Little thoughts on mutex & queue

2 min readJul 25, 2022

ELI5 Why does mutex look like a queue?

There were two modules in a NestJS project at work that used async-mutex, which, as the name implies, is a npm mutex library, and Nest-JS wrapped bull JS, which is a queuing library that uses Redis.

At a glance those two seemed to essentially solve the same problem of queuing requests, so I wondered what their differences were.

Mutex’s goal is to prevent race condition

In computer science, mutual exclusion is a property of concurrency control, which is instituted for the purpose of preventing race conditions.

The problem which mutual exclusion addresses is a problem of resource sharing: how can a software system control multiple processes’ access to a shared resource, when each process needs exclusive control of that resource while doing its work?

Queue is an abstract data type

In computer science, a queue is a collection of entities that are maintained in a sequence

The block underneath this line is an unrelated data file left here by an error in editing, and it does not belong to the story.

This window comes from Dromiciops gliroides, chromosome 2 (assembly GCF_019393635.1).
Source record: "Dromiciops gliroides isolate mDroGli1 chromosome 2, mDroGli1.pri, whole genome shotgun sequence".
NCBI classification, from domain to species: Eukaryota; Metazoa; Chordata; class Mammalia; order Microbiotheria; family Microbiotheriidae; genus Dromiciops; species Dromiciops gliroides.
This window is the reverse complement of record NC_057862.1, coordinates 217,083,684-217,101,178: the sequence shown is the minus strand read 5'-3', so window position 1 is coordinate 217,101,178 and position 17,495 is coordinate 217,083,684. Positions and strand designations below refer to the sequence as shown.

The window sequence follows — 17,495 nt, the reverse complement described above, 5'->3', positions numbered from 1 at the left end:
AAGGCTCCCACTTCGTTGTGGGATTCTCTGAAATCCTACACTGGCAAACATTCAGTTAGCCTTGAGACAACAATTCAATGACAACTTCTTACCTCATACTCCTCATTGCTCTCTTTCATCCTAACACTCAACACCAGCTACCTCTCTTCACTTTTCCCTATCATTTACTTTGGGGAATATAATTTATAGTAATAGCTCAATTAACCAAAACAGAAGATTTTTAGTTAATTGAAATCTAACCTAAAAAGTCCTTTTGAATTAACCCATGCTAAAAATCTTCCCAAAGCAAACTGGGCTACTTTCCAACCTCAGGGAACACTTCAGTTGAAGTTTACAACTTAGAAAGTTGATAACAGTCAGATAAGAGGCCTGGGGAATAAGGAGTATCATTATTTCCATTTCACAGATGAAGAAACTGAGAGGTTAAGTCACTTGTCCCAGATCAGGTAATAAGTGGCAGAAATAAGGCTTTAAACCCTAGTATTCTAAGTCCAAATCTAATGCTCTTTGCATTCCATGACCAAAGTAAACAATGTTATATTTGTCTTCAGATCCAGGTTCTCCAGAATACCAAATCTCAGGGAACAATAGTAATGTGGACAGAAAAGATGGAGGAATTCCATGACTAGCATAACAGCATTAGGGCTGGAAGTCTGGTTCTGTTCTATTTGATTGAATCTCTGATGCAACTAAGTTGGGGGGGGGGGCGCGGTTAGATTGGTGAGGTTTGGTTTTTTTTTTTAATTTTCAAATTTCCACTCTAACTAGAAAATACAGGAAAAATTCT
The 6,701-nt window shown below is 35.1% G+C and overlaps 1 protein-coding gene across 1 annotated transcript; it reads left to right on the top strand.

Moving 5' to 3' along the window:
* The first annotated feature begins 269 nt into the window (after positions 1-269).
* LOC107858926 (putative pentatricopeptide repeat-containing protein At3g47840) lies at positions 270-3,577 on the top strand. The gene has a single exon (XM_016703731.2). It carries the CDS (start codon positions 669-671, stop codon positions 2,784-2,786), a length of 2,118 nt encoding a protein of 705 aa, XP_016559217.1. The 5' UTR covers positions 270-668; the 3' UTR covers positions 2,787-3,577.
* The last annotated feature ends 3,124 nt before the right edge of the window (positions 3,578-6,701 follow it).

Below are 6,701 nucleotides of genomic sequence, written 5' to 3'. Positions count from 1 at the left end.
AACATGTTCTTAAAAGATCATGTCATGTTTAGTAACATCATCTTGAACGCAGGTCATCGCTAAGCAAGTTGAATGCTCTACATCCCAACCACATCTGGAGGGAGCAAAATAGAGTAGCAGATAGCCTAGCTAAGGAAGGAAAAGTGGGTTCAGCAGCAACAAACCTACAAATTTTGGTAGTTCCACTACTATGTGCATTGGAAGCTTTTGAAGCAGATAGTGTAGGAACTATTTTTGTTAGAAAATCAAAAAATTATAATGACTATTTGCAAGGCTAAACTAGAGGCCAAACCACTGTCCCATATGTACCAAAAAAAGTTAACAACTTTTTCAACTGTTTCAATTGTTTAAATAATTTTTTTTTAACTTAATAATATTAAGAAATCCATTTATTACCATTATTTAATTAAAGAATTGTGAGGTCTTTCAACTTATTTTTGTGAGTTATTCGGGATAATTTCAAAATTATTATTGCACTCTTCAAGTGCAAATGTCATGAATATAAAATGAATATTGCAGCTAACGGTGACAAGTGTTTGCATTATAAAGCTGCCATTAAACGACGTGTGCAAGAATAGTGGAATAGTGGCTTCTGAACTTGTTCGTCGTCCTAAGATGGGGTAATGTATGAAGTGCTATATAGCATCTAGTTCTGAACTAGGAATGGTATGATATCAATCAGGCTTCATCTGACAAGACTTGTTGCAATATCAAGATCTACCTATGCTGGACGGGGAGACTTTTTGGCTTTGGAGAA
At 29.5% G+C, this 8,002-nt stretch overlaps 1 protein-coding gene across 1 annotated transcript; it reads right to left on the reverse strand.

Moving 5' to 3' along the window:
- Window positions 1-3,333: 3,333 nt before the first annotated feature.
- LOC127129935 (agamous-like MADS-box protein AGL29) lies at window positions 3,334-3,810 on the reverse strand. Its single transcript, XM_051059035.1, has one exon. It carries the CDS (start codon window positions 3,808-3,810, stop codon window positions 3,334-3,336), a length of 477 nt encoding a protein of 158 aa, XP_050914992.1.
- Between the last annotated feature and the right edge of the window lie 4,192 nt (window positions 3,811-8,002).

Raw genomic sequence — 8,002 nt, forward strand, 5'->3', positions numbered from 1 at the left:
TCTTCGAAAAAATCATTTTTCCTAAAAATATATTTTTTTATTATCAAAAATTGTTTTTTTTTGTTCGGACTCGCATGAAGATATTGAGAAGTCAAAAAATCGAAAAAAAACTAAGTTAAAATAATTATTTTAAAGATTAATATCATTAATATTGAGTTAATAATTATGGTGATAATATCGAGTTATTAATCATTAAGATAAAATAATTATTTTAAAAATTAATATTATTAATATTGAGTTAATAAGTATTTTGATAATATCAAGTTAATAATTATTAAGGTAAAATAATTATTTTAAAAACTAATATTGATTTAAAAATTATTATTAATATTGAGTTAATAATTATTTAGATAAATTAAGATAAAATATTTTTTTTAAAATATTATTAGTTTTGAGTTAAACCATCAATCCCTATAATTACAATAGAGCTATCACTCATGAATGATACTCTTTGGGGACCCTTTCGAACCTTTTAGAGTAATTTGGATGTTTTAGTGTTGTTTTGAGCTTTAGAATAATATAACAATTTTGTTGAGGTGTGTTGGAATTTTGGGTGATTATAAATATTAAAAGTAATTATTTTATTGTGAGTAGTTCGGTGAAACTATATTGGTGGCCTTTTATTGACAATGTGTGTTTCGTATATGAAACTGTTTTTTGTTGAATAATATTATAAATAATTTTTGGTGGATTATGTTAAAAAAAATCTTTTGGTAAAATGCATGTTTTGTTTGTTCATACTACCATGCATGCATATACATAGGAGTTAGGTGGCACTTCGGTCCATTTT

Queue, on the other hand, was not designed to solve a particular problem.

Queues provide services in computer science, transport, and operations research where various entities such as data, objects, persons, or events are stored and held to be processed later. In these contexts, the queue performs the function of a buffer. Another usage of queues is in the implementation of breadth-first search.

Queue lines up a series of jobs or tasks to be performed and executes them. The order often does not matter, so long as they are executed.


A structure in the form of a queue appears when processes line up according to mutex rule. Users would line up for access to a resource.

The queue, as implemented by BullJS, is an abstraction of that structure. It lines things up to be done asynchronously in the background, but does not guarantee order or immediate processing.